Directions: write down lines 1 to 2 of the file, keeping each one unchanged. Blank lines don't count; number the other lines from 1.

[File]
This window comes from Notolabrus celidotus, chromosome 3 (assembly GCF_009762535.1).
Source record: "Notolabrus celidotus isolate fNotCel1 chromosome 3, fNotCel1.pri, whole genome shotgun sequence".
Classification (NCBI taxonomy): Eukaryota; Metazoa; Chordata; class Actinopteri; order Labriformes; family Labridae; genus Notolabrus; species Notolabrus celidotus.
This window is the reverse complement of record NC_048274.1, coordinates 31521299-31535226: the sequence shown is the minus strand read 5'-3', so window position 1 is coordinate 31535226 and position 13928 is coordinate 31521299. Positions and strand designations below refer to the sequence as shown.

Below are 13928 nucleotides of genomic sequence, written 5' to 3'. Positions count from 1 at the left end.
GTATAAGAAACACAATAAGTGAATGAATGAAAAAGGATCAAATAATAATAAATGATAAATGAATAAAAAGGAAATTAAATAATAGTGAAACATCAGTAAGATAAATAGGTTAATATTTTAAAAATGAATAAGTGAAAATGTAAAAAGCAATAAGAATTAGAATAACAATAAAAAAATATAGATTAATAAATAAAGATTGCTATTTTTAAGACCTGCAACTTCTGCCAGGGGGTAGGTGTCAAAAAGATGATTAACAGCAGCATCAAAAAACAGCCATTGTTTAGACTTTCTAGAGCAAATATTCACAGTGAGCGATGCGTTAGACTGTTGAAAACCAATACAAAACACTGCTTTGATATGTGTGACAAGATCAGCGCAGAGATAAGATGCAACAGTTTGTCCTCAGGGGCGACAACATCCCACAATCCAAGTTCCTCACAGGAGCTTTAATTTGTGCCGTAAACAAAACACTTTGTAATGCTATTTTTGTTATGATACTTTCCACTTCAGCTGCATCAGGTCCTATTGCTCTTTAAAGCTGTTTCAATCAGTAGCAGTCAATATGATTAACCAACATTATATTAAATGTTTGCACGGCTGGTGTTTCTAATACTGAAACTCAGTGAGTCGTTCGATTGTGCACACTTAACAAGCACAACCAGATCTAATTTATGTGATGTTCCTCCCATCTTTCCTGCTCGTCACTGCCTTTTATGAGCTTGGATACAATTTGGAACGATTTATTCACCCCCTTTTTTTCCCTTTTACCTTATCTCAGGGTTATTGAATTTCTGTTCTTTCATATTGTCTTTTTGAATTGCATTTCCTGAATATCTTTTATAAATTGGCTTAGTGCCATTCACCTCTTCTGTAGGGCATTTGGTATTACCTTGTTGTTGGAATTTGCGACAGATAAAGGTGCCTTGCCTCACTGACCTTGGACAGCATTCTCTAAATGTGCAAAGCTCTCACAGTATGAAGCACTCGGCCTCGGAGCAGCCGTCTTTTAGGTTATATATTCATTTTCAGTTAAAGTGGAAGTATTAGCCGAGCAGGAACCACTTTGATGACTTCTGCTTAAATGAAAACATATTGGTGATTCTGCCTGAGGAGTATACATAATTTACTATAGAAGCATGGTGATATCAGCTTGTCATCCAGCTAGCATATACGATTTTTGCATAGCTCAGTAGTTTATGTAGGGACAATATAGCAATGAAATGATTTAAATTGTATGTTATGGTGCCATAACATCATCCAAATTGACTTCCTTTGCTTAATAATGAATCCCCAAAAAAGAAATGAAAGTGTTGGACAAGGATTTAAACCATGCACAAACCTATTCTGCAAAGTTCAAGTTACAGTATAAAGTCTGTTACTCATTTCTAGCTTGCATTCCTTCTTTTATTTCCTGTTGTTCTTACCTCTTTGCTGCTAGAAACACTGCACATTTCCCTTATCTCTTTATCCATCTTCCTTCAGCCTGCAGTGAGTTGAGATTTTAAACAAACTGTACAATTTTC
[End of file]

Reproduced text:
This window comes from Notolabrus celidotus, chromosome 3 (assembly GCF_009762535.1).
Source record: "Notolabrus celidotus isolate fNotCel1 chromosome 3, fNotCel1.pri, whole genome shotgun sequence".